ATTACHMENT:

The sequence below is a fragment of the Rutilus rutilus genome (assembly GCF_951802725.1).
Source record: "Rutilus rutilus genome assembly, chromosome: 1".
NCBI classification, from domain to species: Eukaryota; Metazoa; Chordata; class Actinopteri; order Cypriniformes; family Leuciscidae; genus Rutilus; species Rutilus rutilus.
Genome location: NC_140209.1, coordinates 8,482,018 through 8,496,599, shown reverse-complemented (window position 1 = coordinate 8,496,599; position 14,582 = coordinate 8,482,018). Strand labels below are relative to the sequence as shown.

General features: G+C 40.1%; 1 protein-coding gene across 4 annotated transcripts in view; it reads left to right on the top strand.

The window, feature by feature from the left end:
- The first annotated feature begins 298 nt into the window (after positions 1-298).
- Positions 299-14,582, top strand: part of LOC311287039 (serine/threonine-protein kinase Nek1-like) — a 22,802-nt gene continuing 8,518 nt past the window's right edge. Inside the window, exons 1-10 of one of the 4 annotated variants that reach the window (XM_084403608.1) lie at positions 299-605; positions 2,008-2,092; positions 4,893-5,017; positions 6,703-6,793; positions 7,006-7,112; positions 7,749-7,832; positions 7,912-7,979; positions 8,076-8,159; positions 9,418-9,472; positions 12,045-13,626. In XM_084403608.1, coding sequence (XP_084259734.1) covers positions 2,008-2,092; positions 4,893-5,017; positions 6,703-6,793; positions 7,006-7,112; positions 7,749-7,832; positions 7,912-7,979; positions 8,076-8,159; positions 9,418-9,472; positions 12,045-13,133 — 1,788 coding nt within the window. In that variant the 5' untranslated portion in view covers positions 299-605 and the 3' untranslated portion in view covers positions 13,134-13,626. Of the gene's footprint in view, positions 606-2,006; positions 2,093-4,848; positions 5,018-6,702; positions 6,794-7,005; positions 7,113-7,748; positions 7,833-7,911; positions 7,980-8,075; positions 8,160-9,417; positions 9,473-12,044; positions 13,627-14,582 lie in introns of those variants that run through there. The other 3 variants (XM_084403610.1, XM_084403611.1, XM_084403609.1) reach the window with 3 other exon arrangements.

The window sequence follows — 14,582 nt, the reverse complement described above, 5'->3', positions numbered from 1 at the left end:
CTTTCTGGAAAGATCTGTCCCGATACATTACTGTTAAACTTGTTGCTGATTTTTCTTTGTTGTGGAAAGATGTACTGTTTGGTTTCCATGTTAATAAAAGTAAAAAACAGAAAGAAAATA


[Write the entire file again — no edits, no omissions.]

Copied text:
The sequence below is a fragment of the Rutilus rutilus genome (assembly GCF_951802725.1).
Source record: "Rutilus rutilus genome assembly, chromosome: 1".
NCBI classification, from domain to species: Eukaryota; Metazoa; Chordata; class Actinopteri; order Cypriniformes; family Leuciscidae; genus Rutilus; species Rutilus rutilus.
Genome location: NC_140209.1, coordinates 8,482,018 through 8,496,599, shown reverse-complemented (window position 1 = coordinate 8,496,599; position 14,582 = coordinate 8,482,018). Strand labels below are relative to the sequence as shown.

General features: G+C 40.1%; 1 protein-coding gene across 4 annotated transcripts in view; it reads left to right on the top strand.

The window, feature by feature from the left end:
- The first annotated feature begins 298 nt into the window (after positions 1-298).
- Positions 299-14,582, top strand: part of LOC311287039 (serine/threonine-protein kinase Nek1-like) — a 22,802-nt gene continuing 8,518 nt past the window's right edge. Inside the window, exons 1-10 of one of the 4 annotated variants that reach the window (XM_084403608.1) lie at positions 299-605; positions 2,008-2,092; positions 4,893-5,017; positions 6,703-6,793; positions 7,006-7,112; positions 7,749-7,832; positions 7,912-7,979; positions 8,076-8,159; positions 9,418-9,472; positions 12,045-13,626. In XM_084403608.1, coding sequence (XP_084259734.1) covers positions 2,008-2,092; positions 4,893-5,017; positions 6,703-6,793; positions 7,006-7,112; positions 7,749-7,832; positions 7,912-7,979; positions 8,076-8,159; positions 9,418-9,472; positions 12,045-13,133 — 1,788 coding nt within the window. In that variant the 5' untranslated portion in view covers positions 299-605 and the 3' untranslated portion in view covers positions 13,134-13,626. Of the gene's footprint in view, positions 606-2,006; positions 2,093-4,848; positions 5,018-6,702; positions 6,794-7,005; positions 7,113-7,748; positions 7,833-7,911; positions 7,980-8,075; positions 8,160-9,417; positions 9,473-12,044; positions 13,627-14,582 lie in introns of those variants that run through there. The other 3 variants (XM_084403610.1, XM_084403611.1, XM_084403609.1) reach the window with 3 other exon arrangements.

The window sequence follows — 14,582 nt, the reverse complement described above, 5'->3', positions numbered from 1 at the left end:
CTTTCTGGAAAGATCTGTCCCGATACATTACTGTTAAACTTGTTGCTGATTTTTCTTTGTTGTGGAAAGATGTACTGTTTGGTTTCCATGTTAATAAAAGTAAAAAACAGAAAGAAAATA